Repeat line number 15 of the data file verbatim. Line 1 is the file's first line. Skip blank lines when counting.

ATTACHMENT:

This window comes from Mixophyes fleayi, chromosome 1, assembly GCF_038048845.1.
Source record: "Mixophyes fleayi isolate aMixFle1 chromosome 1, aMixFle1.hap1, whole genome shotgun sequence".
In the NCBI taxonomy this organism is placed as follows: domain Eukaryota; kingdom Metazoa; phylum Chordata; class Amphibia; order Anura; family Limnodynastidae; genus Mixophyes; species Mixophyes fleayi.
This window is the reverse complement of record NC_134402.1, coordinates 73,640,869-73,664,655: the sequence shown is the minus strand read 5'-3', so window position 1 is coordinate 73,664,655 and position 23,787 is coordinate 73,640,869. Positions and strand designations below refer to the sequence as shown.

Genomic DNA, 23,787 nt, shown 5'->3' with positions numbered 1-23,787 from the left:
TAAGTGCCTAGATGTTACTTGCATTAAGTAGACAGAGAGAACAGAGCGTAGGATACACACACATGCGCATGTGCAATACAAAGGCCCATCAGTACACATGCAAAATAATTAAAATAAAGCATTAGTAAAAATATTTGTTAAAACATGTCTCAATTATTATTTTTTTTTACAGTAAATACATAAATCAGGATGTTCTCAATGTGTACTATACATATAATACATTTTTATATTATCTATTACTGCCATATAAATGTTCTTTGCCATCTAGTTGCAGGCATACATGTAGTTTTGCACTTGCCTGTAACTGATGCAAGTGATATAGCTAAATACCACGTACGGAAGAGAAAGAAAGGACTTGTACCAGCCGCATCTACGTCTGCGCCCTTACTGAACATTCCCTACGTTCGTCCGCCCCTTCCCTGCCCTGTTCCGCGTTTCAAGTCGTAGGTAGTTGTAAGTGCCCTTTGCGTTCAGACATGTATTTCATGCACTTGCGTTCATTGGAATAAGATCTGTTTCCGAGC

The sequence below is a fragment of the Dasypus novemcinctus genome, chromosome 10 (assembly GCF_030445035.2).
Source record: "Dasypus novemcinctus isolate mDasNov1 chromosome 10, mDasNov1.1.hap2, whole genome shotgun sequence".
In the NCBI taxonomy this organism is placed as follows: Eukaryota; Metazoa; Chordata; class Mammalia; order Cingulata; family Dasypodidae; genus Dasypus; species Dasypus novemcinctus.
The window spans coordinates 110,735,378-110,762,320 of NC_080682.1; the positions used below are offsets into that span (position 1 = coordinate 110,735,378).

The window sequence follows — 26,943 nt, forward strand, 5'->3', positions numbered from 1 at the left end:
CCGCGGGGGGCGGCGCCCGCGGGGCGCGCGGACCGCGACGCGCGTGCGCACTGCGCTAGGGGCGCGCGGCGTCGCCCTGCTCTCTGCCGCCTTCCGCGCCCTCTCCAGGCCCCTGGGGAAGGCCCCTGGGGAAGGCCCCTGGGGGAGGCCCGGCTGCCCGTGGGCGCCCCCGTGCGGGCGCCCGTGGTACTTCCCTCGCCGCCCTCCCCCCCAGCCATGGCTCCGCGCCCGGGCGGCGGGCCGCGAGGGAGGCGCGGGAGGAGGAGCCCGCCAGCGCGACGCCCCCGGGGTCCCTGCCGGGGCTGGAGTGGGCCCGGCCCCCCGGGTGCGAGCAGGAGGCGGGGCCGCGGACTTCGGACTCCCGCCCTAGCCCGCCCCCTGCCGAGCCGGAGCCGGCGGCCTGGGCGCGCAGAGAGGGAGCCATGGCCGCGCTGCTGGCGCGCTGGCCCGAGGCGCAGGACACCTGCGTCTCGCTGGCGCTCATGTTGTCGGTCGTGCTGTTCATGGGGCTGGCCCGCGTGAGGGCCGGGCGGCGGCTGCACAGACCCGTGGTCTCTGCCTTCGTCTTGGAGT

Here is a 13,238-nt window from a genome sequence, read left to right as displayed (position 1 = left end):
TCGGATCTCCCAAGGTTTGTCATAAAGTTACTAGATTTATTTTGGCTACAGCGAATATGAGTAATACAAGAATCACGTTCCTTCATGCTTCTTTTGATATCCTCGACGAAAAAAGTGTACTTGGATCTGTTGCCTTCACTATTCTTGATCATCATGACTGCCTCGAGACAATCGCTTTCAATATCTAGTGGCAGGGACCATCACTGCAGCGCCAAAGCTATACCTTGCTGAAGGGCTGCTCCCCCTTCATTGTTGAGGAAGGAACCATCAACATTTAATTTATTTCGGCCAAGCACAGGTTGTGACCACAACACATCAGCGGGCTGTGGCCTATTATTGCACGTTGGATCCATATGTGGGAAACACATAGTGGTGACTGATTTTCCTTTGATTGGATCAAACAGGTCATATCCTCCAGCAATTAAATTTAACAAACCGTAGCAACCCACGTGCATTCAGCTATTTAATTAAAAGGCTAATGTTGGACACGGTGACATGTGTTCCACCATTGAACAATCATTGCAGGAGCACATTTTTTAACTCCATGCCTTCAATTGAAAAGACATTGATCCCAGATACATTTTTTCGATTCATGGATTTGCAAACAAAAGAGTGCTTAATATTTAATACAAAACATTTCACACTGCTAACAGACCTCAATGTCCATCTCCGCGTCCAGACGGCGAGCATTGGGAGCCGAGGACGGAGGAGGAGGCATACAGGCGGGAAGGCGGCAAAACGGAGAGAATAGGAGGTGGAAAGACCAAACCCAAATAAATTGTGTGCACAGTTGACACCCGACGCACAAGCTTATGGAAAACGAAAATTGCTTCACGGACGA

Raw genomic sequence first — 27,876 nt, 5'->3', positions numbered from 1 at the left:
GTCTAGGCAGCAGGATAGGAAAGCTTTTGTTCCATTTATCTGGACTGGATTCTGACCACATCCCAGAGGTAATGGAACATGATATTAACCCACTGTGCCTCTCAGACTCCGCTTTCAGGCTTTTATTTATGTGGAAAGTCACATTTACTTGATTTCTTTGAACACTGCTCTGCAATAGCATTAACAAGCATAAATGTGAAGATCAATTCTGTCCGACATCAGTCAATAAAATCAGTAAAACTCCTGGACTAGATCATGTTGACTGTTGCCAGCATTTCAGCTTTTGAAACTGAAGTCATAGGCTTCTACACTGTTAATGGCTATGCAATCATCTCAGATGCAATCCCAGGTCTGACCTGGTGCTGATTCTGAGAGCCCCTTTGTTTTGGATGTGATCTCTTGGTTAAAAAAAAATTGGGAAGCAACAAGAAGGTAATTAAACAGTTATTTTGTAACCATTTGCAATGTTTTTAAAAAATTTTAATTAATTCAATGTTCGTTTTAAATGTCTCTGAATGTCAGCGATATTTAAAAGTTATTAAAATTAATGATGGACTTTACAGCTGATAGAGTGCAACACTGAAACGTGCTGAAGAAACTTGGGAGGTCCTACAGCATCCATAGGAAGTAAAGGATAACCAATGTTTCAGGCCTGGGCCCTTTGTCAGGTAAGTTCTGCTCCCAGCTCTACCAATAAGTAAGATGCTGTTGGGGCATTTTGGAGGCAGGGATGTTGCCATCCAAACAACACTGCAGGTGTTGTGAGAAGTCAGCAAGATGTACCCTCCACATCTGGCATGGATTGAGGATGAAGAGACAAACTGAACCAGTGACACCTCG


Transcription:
Raw genomic sequence first — 27,876 nt, 5'->3', positions numbered from 1 at the left: